Shedding their differences after endorsing either Hillary Clinton or Barack Obama in the Democratic primary, Brooklyn’s political elite came together to honor community leaders and celebrate what could be a banner year for Democrats at the polls at the Kings County Democratic Committee’s annual cocktail party and dinner.
More than 1,000 district leaders, elected officials, political activists, labor movement leaders, local business people and Democratic party members from throughout Brooklyn gathered at Steiner Studios (15 Washington Avenue) to honor several religious and community leaders, as well as 59th Assembly District Leader Bernard Catcher and Assemblymember Vito Lopez, who is the current chair of the Brooklyn Democratic Committee.
“Tonight’s event shows clearly and without a doubt that Brooklyn is back!” said Lopez. “Over the past few years, we have built a broad-based coalition that reflects the diversity of the borough of Brooklyn, and that coalition is continuing to grow.”
That coalition of community leaders throughout Brooklyn was reflected in the diversity of religious, labor, and non-profit representatives chosen as the County Democratic Committee’s honorees. This list included George Gresham, president of the 1100 SEIU; Reverend A.R. Bernard, founder and CEO of the Christian Cultural Center (12020 Flatlands Avenue); Monsignor David Cassato, chaplain of the New York City Police Department and pastor of St. Athanasius Parish (2154 61st Street); Rabbi David Niederman, president of the United Jewish Organization of Williamsburg; and Barbara Ortiz of Ortiz Popular Furniture of Williamsburg and Brooklyn Unidos.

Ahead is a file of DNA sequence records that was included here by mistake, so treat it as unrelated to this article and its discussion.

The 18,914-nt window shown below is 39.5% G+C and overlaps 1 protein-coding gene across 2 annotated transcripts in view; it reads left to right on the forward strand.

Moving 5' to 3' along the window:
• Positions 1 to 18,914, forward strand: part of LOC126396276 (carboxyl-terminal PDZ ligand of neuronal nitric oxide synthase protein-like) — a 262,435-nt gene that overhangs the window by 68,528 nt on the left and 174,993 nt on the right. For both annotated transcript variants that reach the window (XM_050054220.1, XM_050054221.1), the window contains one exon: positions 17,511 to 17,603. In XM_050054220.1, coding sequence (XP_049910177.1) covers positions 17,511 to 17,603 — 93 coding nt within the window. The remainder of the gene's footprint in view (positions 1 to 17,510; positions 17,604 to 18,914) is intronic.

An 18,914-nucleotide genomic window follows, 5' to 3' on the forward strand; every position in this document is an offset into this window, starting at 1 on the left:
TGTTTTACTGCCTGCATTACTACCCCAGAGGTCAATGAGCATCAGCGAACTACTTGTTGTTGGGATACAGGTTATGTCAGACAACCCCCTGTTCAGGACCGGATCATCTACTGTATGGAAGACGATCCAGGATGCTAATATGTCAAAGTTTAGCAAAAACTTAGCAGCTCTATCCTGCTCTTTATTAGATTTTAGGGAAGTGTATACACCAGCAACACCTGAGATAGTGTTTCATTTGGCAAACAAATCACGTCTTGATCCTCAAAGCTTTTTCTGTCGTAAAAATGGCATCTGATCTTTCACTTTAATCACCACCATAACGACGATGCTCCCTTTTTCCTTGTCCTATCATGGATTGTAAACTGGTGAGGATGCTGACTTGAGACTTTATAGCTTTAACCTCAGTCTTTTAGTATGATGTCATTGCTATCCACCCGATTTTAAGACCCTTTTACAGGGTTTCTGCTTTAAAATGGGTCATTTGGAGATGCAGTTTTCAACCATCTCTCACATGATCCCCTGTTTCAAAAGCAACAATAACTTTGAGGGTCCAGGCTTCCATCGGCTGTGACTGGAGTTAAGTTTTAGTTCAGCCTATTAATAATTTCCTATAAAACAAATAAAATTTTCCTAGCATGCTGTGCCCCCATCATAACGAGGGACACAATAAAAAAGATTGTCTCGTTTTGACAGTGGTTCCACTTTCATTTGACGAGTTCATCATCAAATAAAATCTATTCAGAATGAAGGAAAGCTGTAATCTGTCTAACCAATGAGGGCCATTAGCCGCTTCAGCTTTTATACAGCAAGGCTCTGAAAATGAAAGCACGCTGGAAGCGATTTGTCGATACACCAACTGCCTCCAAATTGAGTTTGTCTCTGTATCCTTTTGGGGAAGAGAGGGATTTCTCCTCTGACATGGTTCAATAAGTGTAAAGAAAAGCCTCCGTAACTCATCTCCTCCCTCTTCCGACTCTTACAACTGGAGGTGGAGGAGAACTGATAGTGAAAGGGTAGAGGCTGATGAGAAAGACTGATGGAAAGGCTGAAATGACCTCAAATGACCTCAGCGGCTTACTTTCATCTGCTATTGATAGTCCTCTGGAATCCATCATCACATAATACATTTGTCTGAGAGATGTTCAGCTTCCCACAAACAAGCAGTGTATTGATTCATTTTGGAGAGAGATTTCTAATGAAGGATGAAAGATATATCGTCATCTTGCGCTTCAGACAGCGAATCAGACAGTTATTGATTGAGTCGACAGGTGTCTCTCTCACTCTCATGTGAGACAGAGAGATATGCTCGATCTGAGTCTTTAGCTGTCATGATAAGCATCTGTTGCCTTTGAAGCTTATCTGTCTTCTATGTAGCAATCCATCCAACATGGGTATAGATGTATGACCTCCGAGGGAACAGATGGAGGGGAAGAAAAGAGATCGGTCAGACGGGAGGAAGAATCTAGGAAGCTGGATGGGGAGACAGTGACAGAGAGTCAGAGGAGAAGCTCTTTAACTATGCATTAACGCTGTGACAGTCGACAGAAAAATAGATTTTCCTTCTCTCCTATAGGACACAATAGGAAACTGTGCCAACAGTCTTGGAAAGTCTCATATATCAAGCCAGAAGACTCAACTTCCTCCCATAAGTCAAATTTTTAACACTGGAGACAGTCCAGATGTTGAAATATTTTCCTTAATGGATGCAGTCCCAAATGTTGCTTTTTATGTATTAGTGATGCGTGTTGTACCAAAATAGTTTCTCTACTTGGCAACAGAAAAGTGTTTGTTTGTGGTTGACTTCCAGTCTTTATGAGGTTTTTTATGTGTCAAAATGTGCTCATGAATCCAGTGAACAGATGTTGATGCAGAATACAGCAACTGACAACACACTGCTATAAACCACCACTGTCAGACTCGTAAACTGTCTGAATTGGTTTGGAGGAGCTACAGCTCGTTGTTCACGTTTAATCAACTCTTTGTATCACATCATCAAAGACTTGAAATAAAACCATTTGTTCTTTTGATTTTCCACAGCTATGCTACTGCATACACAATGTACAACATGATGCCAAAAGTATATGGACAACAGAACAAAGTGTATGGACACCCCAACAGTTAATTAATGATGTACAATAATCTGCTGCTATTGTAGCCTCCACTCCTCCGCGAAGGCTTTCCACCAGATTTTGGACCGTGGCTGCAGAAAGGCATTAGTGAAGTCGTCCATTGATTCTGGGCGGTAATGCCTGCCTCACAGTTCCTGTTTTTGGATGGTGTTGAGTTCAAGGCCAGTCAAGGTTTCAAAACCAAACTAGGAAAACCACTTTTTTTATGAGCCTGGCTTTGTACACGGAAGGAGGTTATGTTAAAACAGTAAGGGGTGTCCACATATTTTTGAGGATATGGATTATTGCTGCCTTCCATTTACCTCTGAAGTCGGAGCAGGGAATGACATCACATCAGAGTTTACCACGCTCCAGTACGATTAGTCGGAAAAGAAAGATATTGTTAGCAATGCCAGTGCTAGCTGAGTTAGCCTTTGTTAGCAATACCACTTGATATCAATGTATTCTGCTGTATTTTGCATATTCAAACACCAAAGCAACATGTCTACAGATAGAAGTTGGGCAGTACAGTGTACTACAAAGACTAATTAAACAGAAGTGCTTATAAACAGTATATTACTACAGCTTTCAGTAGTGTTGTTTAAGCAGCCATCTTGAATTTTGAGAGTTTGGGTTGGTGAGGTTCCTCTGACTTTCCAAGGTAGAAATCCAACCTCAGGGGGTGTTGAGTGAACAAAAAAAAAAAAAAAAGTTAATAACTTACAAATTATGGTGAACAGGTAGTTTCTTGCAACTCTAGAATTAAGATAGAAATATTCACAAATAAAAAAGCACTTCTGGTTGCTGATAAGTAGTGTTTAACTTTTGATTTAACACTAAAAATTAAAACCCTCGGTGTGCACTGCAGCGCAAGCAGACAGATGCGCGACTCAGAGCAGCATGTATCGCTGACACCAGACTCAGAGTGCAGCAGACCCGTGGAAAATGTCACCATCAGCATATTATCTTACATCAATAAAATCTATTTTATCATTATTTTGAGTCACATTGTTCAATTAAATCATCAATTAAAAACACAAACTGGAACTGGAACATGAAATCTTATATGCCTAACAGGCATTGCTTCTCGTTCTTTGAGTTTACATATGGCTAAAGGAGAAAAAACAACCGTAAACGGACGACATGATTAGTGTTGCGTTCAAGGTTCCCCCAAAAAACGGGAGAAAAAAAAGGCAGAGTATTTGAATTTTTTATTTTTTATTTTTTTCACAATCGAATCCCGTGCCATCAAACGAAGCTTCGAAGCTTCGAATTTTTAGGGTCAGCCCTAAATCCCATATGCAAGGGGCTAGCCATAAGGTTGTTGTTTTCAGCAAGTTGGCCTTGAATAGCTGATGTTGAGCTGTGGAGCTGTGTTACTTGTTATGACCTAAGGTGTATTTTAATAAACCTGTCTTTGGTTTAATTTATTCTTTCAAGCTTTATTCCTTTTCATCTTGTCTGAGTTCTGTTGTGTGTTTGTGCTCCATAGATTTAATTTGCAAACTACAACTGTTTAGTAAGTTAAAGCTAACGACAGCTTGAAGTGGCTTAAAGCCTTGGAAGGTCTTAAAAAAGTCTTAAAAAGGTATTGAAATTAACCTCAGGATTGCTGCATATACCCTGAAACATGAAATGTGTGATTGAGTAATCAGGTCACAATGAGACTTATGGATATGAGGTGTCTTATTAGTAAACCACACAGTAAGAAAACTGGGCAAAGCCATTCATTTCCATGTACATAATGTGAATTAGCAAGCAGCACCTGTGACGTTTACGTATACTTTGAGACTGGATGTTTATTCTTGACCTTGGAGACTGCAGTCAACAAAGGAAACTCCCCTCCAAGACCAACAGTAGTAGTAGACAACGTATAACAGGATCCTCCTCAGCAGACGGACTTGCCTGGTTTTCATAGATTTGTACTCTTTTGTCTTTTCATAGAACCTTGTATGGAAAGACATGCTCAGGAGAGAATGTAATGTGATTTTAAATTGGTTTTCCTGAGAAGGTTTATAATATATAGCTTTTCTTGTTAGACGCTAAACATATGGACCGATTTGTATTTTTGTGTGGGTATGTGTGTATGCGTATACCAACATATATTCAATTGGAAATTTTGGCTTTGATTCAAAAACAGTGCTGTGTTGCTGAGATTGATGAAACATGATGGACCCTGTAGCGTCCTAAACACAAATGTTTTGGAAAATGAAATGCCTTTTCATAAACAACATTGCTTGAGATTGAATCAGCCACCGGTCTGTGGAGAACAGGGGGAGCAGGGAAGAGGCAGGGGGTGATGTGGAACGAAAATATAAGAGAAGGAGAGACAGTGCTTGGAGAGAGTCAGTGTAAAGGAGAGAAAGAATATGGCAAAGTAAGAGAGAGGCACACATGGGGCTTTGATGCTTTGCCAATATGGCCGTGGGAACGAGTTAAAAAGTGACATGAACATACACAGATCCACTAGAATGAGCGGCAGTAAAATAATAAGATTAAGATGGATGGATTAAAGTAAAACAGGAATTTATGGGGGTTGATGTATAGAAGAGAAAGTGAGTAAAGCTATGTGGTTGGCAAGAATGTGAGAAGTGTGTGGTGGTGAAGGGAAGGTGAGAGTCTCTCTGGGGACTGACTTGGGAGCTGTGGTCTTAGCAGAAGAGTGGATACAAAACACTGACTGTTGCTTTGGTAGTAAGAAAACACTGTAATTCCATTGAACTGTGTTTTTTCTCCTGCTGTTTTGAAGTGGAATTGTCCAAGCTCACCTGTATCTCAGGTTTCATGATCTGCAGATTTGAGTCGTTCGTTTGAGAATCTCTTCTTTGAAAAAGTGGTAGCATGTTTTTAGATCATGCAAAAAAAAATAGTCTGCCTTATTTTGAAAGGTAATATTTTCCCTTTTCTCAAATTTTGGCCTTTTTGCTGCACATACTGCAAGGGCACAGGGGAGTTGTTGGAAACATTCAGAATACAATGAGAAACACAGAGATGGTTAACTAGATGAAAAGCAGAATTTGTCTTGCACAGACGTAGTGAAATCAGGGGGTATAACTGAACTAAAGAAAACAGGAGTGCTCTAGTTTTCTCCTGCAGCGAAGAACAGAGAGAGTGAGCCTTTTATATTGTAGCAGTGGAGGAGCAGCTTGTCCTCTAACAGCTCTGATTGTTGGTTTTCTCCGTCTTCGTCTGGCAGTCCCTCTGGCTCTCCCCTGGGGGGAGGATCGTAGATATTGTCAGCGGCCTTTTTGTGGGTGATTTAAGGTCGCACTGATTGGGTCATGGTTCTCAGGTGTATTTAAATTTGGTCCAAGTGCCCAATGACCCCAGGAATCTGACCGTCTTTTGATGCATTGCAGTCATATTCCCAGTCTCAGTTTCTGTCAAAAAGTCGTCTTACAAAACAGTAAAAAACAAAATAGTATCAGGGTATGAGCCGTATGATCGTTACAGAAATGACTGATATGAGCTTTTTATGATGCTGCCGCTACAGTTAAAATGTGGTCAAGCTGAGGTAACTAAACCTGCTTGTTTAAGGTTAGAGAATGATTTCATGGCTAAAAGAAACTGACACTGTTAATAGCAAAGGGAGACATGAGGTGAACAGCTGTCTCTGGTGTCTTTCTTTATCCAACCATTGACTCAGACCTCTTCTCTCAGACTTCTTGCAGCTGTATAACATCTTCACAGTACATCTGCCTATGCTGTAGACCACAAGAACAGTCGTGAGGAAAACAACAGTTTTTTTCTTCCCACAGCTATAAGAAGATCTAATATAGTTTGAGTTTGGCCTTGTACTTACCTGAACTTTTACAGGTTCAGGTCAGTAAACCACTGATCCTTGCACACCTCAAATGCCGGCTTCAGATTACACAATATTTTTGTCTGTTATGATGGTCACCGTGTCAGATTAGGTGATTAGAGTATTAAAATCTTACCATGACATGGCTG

Lopez, who hosted the event, has represented the 53rd Assembly District since 1984 and has been chair of the Brooklyn Democratic Party since 2005. This is the third time that the Democratic Committee has held its annual dinner at Steiner Studios, though it was the first time that the Governor attended.
In addition to Governor David Paterson, who praised Lopez’s work on affordable housing, the Brooklyn Democratic Committee welcomed Assembly Speaker Sheldon Silver; Senate Minority Leader Malcolm Smith; City Comptroller William Thompson; State Comptroller Thomas DiNapoli; Kings County District Attorney Charles Hynes; and Nassau County Executive Tom Suozzi, as well as a number of elected officials and district leaders from throughout the city.
Numerous members of the Brooklyn delegation from the Assembly and their colleagues from the Senate attended in droves, after finishing up their legislative session earlier in the week. Many councilmembers filtered in late after they finalized negotiations for the City Council’s annual budget, which passed on June 30.
Many Democratic attendees expressed optimism about the growth of the Democratic Party in Brooklyn. During the February 5 New York presidential primary, in which Senator Hillary Clinton defeated Barack Obama by 50 percent to 48 percent in Brooklyn, a record 264,167 people voted in the borough, more than in any other county in New York State.
Elected officials are expecting a record turnout of Democratic voters during the November general election and increased interest in state and local races when a number of City Council seats in Brooklyn will be open in 2009.
“I think the event at Steiner Studios showed a definite resurgence of the Brooklyn Democratic Party, a credit to new leadership and Assemblyman Vito Lopez,” Assemblymember Joseph Lentol said. “You could see renewed life in our party in that over a thousand diverse and dedicated Brooklynites from all corners of the borough attended. It was a real success.”
©2008 Community News Group
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